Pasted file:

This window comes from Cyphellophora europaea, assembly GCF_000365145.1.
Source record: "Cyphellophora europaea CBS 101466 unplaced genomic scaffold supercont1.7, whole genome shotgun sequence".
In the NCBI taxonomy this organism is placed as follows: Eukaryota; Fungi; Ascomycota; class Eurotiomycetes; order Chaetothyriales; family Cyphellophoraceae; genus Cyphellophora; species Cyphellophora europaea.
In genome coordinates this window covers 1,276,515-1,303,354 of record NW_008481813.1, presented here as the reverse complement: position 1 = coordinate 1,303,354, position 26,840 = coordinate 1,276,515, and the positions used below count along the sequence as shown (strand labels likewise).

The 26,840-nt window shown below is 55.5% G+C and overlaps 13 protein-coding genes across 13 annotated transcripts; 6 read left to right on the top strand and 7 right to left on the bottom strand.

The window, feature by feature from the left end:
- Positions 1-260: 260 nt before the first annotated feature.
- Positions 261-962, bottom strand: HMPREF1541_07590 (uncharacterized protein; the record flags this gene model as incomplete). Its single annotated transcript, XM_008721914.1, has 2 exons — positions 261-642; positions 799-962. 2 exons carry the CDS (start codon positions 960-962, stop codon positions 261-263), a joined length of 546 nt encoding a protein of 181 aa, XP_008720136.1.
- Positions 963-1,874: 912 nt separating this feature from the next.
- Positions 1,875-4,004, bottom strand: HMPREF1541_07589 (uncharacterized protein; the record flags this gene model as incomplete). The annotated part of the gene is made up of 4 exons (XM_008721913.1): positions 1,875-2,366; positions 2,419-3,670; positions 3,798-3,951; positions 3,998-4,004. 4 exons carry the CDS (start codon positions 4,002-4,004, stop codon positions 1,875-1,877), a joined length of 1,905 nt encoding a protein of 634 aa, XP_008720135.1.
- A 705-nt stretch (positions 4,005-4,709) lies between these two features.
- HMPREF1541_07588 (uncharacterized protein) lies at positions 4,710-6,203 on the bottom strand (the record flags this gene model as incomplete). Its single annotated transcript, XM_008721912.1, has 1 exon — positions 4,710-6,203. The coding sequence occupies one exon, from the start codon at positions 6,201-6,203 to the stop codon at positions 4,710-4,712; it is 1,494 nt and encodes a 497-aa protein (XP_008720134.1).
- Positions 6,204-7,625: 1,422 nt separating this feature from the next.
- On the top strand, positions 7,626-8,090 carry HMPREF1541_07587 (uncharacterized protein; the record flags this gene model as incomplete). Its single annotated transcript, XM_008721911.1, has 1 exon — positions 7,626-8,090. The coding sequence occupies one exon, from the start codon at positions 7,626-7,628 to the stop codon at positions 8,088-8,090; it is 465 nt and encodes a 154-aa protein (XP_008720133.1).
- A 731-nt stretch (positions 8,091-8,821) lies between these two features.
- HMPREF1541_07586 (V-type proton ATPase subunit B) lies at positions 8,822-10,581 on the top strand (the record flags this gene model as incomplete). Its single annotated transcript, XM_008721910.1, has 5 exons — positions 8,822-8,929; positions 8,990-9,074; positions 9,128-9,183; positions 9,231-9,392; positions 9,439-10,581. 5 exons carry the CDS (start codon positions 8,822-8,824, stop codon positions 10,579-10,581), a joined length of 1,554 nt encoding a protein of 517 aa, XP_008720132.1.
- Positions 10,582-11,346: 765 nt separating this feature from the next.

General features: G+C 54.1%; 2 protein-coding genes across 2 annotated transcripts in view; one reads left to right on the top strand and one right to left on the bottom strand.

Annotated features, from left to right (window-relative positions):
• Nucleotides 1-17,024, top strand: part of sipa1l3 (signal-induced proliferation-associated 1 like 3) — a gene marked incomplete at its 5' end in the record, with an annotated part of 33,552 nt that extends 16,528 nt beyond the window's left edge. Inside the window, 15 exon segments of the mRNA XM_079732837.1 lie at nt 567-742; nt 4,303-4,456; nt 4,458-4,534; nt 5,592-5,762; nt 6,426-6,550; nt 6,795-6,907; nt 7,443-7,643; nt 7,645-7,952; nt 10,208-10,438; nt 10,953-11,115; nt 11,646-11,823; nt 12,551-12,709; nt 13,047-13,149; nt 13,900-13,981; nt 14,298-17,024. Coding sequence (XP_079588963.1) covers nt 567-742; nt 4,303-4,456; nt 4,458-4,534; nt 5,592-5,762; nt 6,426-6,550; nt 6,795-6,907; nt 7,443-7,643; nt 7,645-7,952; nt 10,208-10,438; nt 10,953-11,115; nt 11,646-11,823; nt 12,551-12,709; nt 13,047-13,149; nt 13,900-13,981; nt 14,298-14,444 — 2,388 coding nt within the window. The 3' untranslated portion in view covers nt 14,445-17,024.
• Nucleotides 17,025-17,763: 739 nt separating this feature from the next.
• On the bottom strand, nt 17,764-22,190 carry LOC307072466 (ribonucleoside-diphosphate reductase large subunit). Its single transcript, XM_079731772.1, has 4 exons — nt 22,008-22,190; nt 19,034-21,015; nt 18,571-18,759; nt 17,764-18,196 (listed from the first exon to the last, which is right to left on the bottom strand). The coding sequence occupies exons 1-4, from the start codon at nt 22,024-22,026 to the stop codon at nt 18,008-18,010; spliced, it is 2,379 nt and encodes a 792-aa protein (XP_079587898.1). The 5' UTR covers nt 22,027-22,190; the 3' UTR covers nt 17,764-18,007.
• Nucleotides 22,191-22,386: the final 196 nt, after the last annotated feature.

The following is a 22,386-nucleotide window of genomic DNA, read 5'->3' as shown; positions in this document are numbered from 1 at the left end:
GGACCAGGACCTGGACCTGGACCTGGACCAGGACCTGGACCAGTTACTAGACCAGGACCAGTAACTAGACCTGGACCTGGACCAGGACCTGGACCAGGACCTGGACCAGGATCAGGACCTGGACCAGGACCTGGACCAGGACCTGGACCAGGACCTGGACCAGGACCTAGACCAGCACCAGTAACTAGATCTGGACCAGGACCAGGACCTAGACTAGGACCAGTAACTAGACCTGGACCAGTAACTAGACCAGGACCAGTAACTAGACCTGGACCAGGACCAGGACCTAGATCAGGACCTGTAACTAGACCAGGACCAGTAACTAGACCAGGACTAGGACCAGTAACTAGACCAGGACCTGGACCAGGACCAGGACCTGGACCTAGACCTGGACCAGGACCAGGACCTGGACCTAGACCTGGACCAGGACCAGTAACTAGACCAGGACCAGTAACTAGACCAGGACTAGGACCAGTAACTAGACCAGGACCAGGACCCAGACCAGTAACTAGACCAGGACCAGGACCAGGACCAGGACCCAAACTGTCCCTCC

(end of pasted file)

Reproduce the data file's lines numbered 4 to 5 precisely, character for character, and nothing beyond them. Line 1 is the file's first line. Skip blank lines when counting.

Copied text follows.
In genome coordinates this window covers 1,276,515-1,303,354 of record NW_008481813.1, presented here as the reverse complement: position 1 = coordinate 1,303,354, position 26,840 = coordinate 1,276,515, and the positions used below count along the sequence as shown (strand labels likewise).

The 26,840-nt window shown below is 55.5% G+C and overlaps 13 protein-coding genes across 13 annotated transcripts; 6 read left to right on the top strand and 7 right to left on the bottom strand.